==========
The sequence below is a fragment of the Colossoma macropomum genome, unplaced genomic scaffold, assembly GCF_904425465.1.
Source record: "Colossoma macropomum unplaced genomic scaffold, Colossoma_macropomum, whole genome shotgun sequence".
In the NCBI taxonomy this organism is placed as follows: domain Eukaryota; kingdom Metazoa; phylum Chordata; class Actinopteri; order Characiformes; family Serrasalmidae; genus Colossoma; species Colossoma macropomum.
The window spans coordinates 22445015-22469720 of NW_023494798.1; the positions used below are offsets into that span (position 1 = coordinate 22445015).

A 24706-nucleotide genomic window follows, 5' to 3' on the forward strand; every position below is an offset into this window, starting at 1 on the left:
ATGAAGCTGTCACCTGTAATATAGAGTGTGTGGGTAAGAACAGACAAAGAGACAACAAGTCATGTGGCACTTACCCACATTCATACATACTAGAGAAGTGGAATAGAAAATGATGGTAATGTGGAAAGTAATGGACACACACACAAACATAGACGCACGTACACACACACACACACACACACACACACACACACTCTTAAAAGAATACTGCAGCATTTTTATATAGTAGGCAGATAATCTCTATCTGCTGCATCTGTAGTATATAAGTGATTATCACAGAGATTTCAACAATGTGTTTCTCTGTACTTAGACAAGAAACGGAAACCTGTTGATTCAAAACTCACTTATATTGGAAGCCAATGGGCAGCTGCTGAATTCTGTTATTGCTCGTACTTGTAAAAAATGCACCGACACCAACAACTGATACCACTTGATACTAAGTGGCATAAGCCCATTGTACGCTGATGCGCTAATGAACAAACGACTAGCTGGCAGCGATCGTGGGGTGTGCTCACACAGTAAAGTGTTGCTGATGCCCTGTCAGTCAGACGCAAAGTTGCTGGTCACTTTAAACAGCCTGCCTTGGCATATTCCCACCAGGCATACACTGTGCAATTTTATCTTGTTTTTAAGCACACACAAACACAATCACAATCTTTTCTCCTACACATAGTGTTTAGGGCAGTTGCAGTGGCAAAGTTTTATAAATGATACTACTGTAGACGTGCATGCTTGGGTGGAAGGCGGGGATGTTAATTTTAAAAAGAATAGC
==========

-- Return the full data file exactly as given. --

The sequence below is a fragment of the Colossoma macropomum genome, unplaced genomic scaffold, assembly GCF_904425465.1.
Source record: "Colossoma macropomum unplaced genomic scaffold, Colossoma_macropomum, whole genome shotgun sequence".
In the NCBI taxonomy this organism is placed as follows: domain Eukaryota; kingdom Metazoa; phylum Chordata; class Actinopteri; order Characiformes; family Serrasalmidae; genus Colossoma; species Colossoma macropomum.
The window spans coordinates 22445015-22469720 of NW_023494798.1; the positions used below are offsets into that span (position 1 = coordinate 22445015).

A 24706-nucleotide genomic window follows, 5' to 3' on the forward strand; every position below is an offset into this window, starting at 1 on the left:
ATGAAGCTGTCACCTGTAATATAGAGTGTGTGGGTAAGAACAGACAAAGAGACAACAAGTCATGTGGCACTTACCCACATTCATACATACTAGAGAAGTGGAATAGAAAATGATGGTAATGTGGAAAGTAATGGACACACACACAAACATAGACGCACGTACACACACACACACACACACACACACACACACACTCTTAAAAGAATACTGCAGCATTTTTATATAGTAGGCAGATAATCTCTATCTGCTGCATCTGTAGTATATAAGTGATTATCACAGAGATTTCAACAATGTGTTTCTCTGTACTTAGACAAGAAACGGAAACCTGTTGATTCAAAACTCACTTATATTGGAAGCCAATGGGCAGCTGCTGAATTCTGTTATTGCTCGTACTTGTAAAAAATGCACCGACACCAACAACTGATACCACTTGATACTAAGTGGCATAAGCCCATTGTACGCTGATGCGCTAATGAACAAACGACTAGCTGGCAGCGATCGTGGGGTGTGCTCACACAGTAAAGTGTTGCTGATGCCCTGTCAGTCAGACGCAAAGTTGCTGGTCACTTTAAACAGCCTGCCTTGGCATATTCCCACCAGGCATACACTGTGCAATTTTATCTTGTTTTTAAGCACACACAAACACAATCACAATCTTTTCTCCTACACATAGTGTTTAGGGCAGTTGCAGTGGCAAAGTTTTATAAATGATACTACTGTAGACGTGCATGCTTGGGTGGAAGGCGGGGATGTTAATTTTAAAAAGAATAGC